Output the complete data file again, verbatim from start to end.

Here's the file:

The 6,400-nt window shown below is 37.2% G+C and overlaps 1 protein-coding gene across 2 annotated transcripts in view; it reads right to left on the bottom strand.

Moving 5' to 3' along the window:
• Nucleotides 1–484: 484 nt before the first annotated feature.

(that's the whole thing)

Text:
The 6,400-nt window shown below is 37.2% G+C and overlaps 1 protein-coding gene across 2 annotated transcripts in view; it reads right to left on the bottom strand.

Moving 5' to 3' along the window:
• Nucleotides 1–484: 484 nt before the first annotated feature.